[Note p364-1] Of these, Appendix A to this opinion is from a stipulation filed with the single justice.
[Note p364-2] When the petitioner instituted this action, he was a voter in the seventeenth representative district of Hampden County which had a population per representative of 37,223. See representative districts established by St. 1963, c. 666, Doc. No. E215-5M-5-64-938044; The Decennial Census of Massachusetts, 1965. We are informed in the brief of the Speaker that the Commissioners of Hampden County have redistricted that county pursuant to St. 1967, c. 877, Section 3. Under this, the petitioner is a voter in the thirteenth representative district which has a population per representative of 23,465. As the Statewide norm is an average of 22,064 people per representative (see Appendix A), the petitioner's standing has not been impaired.
[Note p365-1] The material provisions became effective on January 5, 1968. C. 877, Section 8.
[Note p366-1] It has been stipulated that the County of Dukes County has been entitled to representation in the General Court since 1692 and Nantucket County since 1696. See Massachusetts Archives, Legislative, Vol. I, 213, 292; ibid., Towns, Vol. II, 22; Banks, History of Martha's Vineyard, Dukes County, Massachusetts (1911); Starbuck, History of Nantucket (1924) 92-127.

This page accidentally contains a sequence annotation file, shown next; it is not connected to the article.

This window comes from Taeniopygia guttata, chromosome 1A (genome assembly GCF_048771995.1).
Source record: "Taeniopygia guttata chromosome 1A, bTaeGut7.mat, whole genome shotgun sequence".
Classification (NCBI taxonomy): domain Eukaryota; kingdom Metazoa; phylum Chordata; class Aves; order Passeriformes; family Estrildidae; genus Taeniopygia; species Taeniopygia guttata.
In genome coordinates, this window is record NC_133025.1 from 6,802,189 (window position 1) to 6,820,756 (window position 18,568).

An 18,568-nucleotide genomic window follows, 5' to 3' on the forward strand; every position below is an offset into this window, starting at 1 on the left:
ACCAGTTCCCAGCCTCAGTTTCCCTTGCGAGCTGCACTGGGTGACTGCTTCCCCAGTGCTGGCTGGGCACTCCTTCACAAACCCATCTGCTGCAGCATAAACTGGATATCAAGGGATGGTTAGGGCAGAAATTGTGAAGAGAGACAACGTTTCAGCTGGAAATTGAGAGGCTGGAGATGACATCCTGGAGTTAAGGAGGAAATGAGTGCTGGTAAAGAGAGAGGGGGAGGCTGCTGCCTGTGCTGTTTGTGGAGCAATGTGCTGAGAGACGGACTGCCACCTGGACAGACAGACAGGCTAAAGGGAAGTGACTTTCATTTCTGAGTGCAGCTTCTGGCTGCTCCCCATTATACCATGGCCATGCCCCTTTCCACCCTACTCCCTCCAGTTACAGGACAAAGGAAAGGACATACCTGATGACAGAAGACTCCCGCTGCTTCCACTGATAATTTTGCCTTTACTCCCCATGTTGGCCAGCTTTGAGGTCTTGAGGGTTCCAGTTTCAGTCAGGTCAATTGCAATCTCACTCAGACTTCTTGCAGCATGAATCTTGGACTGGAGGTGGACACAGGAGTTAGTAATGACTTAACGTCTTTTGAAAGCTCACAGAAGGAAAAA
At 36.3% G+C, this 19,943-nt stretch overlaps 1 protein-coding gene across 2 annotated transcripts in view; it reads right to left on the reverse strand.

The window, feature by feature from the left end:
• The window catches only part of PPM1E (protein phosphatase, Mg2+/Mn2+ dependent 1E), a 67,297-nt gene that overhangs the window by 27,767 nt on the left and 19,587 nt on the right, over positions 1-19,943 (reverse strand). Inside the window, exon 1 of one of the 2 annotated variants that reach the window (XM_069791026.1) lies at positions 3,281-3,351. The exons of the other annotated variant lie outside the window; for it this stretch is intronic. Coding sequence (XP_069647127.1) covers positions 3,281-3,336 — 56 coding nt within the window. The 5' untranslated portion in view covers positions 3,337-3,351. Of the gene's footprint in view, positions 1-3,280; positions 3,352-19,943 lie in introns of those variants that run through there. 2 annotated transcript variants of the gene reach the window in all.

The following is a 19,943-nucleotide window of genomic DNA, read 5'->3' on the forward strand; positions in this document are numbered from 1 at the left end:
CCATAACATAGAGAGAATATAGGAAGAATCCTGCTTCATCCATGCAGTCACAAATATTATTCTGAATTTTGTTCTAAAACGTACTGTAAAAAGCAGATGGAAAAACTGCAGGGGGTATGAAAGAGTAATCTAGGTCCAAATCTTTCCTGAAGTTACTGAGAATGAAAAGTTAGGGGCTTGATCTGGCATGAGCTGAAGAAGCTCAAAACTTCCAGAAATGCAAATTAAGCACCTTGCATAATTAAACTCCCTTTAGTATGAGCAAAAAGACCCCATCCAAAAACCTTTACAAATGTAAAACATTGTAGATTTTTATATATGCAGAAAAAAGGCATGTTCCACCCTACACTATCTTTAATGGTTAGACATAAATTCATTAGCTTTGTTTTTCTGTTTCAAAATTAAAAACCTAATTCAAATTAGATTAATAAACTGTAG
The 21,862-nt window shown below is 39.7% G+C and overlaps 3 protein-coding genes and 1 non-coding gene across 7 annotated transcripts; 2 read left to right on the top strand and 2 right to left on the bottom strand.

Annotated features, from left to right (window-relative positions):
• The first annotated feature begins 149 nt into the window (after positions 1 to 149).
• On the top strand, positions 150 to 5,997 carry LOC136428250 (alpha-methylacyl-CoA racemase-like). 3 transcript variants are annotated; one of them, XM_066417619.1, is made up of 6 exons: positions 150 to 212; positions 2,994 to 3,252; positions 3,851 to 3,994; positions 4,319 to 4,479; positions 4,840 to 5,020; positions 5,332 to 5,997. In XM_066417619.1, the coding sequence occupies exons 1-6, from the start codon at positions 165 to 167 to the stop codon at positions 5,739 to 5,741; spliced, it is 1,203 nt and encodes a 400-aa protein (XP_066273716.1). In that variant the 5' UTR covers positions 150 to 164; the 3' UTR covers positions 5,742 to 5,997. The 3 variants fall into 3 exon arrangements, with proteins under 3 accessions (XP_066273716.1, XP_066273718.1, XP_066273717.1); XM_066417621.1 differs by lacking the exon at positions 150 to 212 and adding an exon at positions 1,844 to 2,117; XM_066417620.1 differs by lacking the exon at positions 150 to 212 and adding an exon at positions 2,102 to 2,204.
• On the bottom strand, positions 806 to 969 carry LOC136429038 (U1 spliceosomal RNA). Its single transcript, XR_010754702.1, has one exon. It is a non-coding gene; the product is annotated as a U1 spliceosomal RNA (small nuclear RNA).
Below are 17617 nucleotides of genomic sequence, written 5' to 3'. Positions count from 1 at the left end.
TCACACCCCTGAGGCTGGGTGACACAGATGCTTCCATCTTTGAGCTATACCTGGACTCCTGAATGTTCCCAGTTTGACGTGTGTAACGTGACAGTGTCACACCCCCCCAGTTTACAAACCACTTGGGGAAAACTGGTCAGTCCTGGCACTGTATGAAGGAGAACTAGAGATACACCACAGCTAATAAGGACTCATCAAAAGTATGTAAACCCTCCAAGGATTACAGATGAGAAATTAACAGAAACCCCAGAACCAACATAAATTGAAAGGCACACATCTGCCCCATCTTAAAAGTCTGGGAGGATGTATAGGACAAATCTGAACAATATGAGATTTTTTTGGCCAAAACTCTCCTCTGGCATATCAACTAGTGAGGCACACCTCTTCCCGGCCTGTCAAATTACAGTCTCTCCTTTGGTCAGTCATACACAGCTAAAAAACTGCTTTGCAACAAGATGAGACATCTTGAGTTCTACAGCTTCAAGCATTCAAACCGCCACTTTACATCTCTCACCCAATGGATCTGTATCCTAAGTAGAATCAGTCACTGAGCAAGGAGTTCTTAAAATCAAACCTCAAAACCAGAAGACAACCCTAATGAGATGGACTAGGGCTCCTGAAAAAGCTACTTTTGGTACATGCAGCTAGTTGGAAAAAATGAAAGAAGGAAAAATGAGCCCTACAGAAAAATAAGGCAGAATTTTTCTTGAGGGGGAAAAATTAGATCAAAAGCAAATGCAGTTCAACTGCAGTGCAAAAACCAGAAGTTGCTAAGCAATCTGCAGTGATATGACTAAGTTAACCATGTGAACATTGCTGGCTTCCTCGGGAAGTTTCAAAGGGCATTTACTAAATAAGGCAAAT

[Note p366-2] See Schubert and Press, Measuring Malapportionment, The American Political Science Review, Vol. LVIII, 303-327. These authors termed Massachusetts "the best-apportioned legislature in the country . . . at the time the Supreme Court decided Baker v. Carr" (p. 326).
[Note p366-3] See 1963 House Doc. No. 3131, Report of the Legislative Research Council Relative to County Government in Massachusetts, dated November 14, 1962.
[Note p366-4] The 1965 population of the Commonwealth was 5,295,281. Dividing this figure by 240 representative seats results in an ideal ration of 22,064 people per representative. (See Appendix A.) The minimum number of representatives necessary to control the House is 121. Theoretically, it should take the majority of 2,669,744 people (50.42% of the population) to elect this number. Assuming 119 mathematically perfect districts plus the counties of Dukes County (5,948) and Nantucket (3,714), the majority of 2,635,278 people (49.76% of the population) could elect the same number. The variation in percentage necessary for control attributable to the island counties is thus .66%. See Note, Reapportionment, 79 Harv. L. Rev. 1226, 1250-1251.